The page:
The Bulgarian Sadness of Georgi Gospodinov
In December, 2010, The Economist published an article on “the geography of happiness” which declared Bulgaria—at that time (along with Romania) the newest, and perhaps most maligned, member of the E.U.—“the saddest place in the world.” Almost exactly a year later, Georgi Gospodinov, Bulgaria’s best-known writer, published his second novel, “The Physics of Sorrow.” (Open Letter Books publishes an English translation this month.) In interviews, Gospodinov positioned the book as, in part, a response to the Economist article and to broader clichés about the Eastern European temperament: “Ultimately my protagonist is trying to tell a story about precisely this place, the saddest place, and to cope with his own sadnesses. Or at least to put them in order and describe them.” The novel was a sensation in Bulgaria: its first printing sold out in a day, and it went on to become the country’s best-selling book of 2012. It swept the national literary prizes, and in translation was shortlisted for several major European awards, including the Premio Strega Europeo and the Brücke Berlin Preis.
The book’s international success is something of a surprise for a writer from a country about which, as Gospodinov has said, “there’s not much literary curiosity.” Gospodinov was born in Yambol, a small city in the country’s southeast, and spent much of his childhood in Topolovgrad, a much smaller town near the Turkish border; the juxtaposition of scenes of village and small-town life with modernist literary high jinks provides much of the pleasure of his work. After two well-received books of poetry, the publication of “Natural Novel,” in 1999, thrust him into the forefront of his generation of Bulgarian writers, the first to emerge after the country’s transition to democracy. The book—an English translation was published by Dalkey Archive Press in 2005—takes its title from Foucault, whom Gospodinov quotes in an epigraph: “Natural history is nothing but the nomination of the visible.” It is a collection of fragments—vignettes, digressions, fables, lists, metafictional musings—clustered loosely around the dissolution of the narrator’s marriage. “My immodest desire is to mold a novel of beginnings,” the narrator says, though he repeatedly calls into question the viability of the entire genre: “How can even the idea of a novel be possible when the sublime is gone and all we have is everyday life?” It is precisely “everyday life” that interests Gospodinov and that is the subject of all of his work, which includes plays, essays, screenplays, and a “tragicomic” called “Vechnata Muha” (“The Eternal Fly”), which was the first Bulgarian graphic novel.
Chronicling everyday life in Bulgaria means trying to communicate Bulgarian “sadness,” which is—to the extent that these things can be disentangled—as much a linguistic as a metaphysical dilemma. As Gospodinov conceives it, the Bulgarian word tuga (which his translator, Angela Rodel, renders as “sorrow”) is, like Pamuk’s hüzün or Nabokov’s toska, a word for which there’s no real equivalent in English. (Maybe everyone imagines their sorrow to be untranslatable; maybe they’re right.) Gospodinov’s tuga is “a longing for something that hasn’t happened … a sudden realization that life is slipping away and that certain things will never happen to you, for a whole list of reasons—personal, geographical, political.” This sadness isn’t unique to Bulgaria, Gospodinov acknowledges; in an age of austerity, it threatens to overwhelm the entirety of Europe. But the idea of unlived lives has a particular resonance in a country where the horizon of possibility has so frequently been redrawn, and where the landscape is strewn with the ruins of “vague, abstract ideologies” and their failed promises, from decaying socialist monuments to the abandoned resorts and apartment complexes of the free-market real-estate boom.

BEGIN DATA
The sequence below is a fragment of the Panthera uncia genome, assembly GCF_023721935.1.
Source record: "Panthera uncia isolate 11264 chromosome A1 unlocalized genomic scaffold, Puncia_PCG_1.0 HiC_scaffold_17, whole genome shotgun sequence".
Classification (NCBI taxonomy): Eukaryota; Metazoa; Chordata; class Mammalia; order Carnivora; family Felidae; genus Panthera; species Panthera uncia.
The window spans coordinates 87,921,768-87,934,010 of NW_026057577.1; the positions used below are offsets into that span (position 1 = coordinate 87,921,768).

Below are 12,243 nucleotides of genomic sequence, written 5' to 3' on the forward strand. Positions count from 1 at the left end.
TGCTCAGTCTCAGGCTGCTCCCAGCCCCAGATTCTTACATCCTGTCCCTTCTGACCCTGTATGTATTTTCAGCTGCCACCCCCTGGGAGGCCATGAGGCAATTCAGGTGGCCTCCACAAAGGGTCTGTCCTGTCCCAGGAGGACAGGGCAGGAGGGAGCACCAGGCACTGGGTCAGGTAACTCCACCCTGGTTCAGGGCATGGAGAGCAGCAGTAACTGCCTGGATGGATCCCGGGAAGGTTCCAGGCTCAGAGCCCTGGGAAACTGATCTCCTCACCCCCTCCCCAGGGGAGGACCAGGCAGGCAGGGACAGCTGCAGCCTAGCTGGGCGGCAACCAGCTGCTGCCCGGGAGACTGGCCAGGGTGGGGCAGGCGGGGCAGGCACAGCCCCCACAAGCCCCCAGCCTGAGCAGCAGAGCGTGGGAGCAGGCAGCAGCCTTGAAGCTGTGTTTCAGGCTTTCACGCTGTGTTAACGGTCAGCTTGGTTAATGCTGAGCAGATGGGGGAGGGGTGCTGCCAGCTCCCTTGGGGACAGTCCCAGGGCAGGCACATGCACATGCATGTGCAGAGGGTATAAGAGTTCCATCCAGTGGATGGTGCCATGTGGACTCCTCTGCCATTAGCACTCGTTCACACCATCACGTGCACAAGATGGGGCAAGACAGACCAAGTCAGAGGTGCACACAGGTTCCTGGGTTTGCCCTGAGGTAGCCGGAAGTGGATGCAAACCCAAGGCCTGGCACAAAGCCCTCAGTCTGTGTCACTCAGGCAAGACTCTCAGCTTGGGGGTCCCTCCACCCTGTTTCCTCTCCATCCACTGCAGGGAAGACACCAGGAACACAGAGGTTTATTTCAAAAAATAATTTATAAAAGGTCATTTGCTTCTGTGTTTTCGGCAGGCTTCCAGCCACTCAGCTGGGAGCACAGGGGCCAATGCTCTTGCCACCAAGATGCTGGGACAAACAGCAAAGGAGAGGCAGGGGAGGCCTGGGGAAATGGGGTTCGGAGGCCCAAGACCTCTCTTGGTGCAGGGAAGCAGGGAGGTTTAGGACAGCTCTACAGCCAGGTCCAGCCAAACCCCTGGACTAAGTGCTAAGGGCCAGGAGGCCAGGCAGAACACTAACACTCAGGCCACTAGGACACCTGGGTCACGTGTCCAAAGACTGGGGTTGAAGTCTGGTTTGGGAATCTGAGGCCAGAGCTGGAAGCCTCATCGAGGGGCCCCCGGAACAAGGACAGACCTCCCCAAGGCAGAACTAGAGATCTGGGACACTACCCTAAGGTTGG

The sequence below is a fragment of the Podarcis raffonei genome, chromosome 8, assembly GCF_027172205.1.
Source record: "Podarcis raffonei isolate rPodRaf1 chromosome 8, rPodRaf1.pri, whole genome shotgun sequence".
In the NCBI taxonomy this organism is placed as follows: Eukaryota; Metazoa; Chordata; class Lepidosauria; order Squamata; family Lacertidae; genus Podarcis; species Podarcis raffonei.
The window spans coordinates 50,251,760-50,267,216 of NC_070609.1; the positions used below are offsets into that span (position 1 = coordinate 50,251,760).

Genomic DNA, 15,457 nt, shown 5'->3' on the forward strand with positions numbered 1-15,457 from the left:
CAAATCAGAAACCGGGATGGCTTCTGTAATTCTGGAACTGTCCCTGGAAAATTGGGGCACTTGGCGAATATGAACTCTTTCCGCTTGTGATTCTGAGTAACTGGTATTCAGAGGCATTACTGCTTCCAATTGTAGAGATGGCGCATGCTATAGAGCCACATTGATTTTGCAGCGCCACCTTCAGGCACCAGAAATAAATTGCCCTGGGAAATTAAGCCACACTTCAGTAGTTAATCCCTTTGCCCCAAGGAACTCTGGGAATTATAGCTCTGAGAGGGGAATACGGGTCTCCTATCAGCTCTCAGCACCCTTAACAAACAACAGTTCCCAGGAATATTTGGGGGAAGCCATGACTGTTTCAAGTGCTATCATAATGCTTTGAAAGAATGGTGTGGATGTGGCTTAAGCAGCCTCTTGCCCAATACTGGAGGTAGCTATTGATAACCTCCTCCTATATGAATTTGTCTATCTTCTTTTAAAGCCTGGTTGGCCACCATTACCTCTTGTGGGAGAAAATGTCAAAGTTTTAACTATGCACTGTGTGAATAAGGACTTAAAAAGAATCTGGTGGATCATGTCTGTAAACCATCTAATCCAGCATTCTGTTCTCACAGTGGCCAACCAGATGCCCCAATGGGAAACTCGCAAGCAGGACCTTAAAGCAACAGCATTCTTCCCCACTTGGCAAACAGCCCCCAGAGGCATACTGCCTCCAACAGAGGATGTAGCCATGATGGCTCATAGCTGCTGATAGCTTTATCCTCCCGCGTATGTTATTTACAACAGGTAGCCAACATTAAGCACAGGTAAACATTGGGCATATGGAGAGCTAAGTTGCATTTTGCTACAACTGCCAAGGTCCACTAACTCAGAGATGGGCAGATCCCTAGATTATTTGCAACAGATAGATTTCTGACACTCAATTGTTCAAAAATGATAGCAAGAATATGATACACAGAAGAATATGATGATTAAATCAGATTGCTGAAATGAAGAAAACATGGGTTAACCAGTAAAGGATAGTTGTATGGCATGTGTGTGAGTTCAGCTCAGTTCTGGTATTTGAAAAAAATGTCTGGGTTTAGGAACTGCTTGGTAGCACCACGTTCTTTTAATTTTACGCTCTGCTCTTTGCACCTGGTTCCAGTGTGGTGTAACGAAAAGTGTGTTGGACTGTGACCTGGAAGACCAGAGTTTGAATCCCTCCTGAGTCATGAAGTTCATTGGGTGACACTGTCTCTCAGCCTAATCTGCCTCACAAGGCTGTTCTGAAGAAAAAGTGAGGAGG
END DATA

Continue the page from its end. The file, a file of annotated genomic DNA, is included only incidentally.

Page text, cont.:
Gospodinov rejects grand narratives altogether, offering in their place a polyphonic microchronicle of moments. As in “Natural Novel,” the narrator of “The Physics of Sorrow” is named Georgi Gospodinov, and as in the earlier book he both is and isn’t the Georgi Gospodinov who writes him. The novel arrives at a moment when American readers are fascinated by novels that flirt with autobiography and challenge distinctions between fact and fiction—recent years have seen such books from Ben Lerner, Rachel Cusk, Jenny Offill, and Teju Cole (not to mention Karl Ove Knausgaard and Elena Ferrante). But while the common forebear behind those works is W. G. Sebald, Gospodinov’s model is Borges, whose delight in mischievous games and extravagant fantasy he shares; for all Gospodinov’s obsession with sorrow, he is a trickster at heart, and often very funny. Gospodinov has called “The Physics of Sorrow” a “labyrinth-novel,” and several of its short sections are given labels like “Side Corridor” or “A Place to Stop.” The narrator refuses to accept the sadness of the definitive, linear story, with its foreclosed possibilities: “I try to leave space for other versions to happen,” he says, “cavities in the story, more corridors, voices and rooms, unclosed-off stories, as well as secrets that we will not pry into.”